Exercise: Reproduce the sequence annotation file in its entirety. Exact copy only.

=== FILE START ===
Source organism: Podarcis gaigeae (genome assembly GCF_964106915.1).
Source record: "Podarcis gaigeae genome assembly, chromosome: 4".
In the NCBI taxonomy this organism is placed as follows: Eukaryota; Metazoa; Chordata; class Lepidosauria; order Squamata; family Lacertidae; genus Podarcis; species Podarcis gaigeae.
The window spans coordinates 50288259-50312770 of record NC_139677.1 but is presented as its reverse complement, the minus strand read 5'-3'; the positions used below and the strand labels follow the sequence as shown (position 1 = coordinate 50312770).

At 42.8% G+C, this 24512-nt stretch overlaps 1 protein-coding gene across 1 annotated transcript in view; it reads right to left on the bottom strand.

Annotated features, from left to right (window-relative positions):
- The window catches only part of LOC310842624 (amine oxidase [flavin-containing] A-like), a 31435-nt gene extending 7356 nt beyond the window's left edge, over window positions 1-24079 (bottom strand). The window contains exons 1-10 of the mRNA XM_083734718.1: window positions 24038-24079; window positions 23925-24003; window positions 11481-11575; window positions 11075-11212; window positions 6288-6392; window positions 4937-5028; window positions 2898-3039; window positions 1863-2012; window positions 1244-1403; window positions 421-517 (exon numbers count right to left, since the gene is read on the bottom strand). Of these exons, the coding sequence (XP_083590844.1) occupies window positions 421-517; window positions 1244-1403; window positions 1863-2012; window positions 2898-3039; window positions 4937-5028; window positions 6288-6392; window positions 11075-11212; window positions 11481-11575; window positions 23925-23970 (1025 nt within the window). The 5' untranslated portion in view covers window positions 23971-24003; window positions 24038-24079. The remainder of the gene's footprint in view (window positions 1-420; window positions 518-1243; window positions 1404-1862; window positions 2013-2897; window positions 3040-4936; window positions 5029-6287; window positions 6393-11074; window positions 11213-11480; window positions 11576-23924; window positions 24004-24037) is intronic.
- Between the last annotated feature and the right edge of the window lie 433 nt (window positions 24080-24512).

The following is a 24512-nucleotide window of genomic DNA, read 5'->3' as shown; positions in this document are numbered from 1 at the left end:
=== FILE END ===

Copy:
Source organism: Podarcis gaigeae (genome assembly GCF_964106915.1).
Source record: "Podarcis gaigeae genome assembly, chromosome: 4".
In the NCBI taxonomy this organism is placed as follows: Eukaryota; Metazoa; Chordata; class Lepidosauria; order Squamata; family Lacertidae; genus Podarcis; species Podarcis gaigeae.
The window spans coordinates 50288259-50312770 of record NC_139677.1 but is presented as its reverse complement, the minus strand read 5'-3'; the positions used below and the strand labels follow the sequence as shown (position 1 = coordinate 50312770).

At 42.8% G+C, this 24512-nt stretch overlaps 1 protein-coding gene across 1 annotated transcript in view; it reads right to left on the bottom strand.

Annotated features, from left to right (window-relative positions):
- The window catches only part of LOC310842624 (amine oxidase [flavin-containing] A-like), a 31435-nt gene extending 7356 nt beyond the window's left edge, over window positions 1-24079 (bottom strand). The window contains exons 1-10 of the mRNA XM_083734718.1: window positions 24038-24079; window positions 23925-24003; window positions 11481-11575; window positions 11075-11212; window positions 6288-6392; window positions 4937-5028; window positions 2898-3039; window positions 1863-2012; window positions 1244-1403; window positions 421-517 (exon numbers count right to left, since the gene is read on the bottom strand). Of these exons, the coding sequence (XP_083590844.1) occupies window positions 421-517; window positions 1244-1403; window positions 1863-2012; window positions 2898-3039; window positions 4937-5028; window positions 6288-6392; window positions 11075-11212; window positions 11481-11575; window positions 23925-23970 (1025 nt within the window). The 5' untranslated portion in view covers window positions 23971-24003; window positions 24038-24079. The remainder of the gene's footprint in view (window positions 1-420; window positions 518-1243; window positions 1404-1862; window positions 2013-2897; window positions 3040-4936; window positions 5029-6287; window positions 6393-11074; window positions 11213-11480; window positions 11576-23924; window positions 24004-24037) is intronic.
- Between the last annotated feature and the right edge of the window lie 433 nt (window positions 24080-24512).

The following is a 24512-nucleotide window of genomic DNA, read 5'->3' as shown; positions in this document are numbered from 1 at the left end: